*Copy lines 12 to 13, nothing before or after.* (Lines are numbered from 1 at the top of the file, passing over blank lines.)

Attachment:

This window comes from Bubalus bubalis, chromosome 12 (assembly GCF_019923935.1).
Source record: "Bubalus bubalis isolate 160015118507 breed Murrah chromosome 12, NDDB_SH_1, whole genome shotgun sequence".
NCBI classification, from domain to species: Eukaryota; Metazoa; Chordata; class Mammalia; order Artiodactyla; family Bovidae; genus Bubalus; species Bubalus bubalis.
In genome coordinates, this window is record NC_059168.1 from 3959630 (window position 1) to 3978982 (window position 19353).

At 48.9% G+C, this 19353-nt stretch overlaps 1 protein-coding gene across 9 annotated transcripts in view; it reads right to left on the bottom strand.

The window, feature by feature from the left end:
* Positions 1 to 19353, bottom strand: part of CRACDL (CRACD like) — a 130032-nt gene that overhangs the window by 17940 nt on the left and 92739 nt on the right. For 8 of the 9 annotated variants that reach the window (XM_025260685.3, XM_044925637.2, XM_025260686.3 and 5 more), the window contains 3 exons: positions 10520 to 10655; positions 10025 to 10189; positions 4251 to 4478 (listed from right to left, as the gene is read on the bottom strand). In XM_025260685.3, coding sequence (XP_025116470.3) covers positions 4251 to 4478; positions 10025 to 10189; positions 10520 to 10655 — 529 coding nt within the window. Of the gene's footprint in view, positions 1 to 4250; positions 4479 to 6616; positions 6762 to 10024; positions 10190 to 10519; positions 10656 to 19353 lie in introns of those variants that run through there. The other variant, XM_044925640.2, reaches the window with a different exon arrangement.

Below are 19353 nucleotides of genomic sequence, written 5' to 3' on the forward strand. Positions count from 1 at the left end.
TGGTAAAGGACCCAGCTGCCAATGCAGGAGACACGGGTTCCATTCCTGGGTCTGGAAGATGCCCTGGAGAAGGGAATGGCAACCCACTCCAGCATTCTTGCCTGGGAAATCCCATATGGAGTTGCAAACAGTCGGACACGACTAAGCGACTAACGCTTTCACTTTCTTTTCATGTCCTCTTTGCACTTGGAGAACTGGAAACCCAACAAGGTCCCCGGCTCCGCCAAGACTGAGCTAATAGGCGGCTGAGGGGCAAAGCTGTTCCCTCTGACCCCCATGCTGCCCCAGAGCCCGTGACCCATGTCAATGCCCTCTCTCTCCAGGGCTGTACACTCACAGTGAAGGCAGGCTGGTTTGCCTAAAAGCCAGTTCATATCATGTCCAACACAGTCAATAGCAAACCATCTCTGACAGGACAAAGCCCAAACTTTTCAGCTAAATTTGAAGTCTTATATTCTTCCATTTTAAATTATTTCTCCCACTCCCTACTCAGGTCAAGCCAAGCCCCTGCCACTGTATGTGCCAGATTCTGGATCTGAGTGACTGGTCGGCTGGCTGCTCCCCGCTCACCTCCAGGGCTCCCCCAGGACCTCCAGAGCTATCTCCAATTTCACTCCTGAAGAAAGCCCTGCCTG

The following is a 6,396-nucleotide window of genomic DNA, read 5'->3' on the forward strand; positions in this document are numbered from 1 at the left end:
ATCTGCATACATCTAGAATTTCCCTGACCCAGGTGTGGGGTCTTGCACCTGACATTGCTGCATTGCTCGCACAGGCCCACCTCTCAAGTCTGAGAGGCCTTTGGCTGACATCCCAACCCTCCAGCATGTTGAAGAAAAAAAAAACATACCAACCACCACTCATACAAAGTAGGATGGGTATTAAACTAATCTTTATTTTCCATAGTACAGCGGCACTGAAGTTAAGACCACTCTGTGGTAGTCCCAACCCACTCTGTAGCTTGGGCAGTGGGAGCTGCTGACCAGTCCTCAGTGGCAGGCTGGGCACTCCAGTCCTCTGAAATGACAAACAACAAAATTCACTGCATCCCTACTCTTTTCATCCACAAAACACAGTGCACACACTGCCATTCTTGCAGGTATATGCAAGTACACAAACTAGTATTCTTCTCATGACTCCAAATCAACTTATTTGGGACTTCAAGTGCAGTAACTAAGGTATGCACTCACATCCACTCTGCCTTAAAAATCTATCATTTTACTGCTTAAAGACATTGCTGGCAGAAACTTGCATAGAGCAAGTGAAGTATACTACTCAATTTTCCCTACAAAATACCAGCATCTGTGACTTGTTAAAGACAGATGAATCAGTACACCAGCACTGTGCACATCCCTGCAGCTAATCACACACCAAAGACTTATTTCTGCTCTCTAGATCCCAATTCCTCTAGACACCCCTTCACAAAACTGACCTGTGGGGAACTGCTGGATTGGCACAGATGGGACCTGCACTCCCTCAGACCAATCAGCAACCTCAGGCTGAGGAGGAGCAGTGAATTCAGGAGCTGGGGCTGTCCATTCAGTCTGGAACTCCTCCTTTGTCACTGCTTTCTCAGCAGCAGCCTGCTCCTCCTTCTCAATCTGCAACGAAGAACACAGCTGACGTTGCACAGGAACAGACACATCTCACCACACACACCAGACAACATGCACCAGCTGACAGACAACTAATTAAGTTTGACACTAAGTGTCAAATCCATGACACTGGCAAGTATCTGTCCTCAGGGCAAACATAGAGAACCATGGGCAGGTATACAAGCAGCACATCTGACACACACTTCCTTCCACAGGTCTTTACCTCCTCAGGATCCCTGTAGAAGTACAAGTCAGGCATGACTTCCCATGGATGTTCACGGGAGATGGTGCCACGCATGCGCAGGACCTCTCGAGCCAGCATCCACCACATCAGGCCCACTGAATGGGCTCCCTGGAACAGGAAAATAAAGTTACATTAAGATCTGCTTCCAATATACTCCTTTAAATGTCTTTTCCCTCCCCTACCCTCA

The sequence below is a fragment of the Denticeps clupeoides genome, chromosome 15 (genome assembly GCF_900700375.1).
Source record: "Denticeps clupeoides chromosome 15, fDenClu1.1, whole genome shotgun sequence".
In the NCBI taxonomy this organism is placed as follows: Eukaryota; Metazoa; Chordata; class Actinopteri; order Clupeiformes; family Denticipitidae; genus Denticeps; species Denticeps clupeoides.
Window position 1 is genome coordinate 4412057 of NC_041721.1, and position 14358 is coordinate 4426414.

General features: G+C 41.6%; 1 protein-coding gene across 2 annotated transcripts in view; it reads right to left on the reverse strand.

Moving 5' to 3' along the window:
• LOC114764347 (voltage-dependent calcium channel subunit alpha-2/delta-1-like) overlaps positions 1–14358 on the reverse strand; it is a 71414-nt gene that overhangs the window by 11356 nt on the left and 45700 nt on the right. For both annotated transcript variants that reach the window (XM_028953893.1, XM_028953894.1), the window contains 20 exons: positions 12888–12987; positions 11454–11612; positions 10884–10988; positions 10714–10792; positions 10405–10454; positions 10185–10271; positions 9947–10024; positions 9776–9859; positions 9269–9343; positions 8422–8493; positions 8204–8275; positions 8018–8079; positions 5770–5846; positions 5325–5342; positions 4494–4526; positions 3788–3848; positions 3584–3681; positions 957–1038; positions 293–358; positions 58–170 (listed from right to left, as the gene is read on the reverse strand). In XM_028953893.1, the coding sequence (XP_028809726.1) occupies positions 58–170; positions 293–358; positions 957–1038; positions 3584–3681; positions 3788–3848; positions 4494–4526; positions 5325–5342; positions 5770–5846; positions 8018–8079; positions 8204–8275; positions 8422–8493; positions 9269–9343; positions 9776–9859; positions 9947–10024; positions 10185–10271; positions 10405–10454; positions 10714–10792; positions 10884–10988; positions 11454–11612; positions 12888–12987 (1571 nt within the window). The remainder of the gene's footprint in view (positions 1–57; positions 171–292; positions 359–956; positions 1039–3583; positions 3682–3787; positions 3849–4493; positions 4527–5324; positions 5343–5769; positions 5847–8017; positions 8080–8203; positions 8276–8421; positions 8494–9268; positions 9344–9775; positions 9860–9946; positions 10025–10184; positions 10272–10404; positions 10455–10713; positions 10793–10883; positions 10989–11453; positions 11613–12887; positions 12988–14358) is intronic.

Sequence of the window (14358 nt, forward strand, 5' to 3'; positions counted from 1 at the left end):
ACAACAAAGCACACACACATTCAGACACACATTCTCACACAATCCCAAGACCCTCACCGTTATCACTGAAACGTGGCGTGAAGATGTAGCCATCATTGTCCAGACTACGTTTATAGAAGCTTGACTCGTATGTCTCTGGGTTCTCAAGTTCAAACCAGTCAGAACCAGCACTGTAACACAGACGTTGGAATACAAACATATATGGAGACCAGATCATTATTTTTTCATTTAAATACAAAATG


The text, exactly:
The sequence below is a fragment of the Denticeps clupeoides genome, chromosome 15 (genome assembly GCF_900700375.1).
Source record: "Denticeps clupeoides chromosome 15, fDenClu1.1, whole genome shotgun sequence".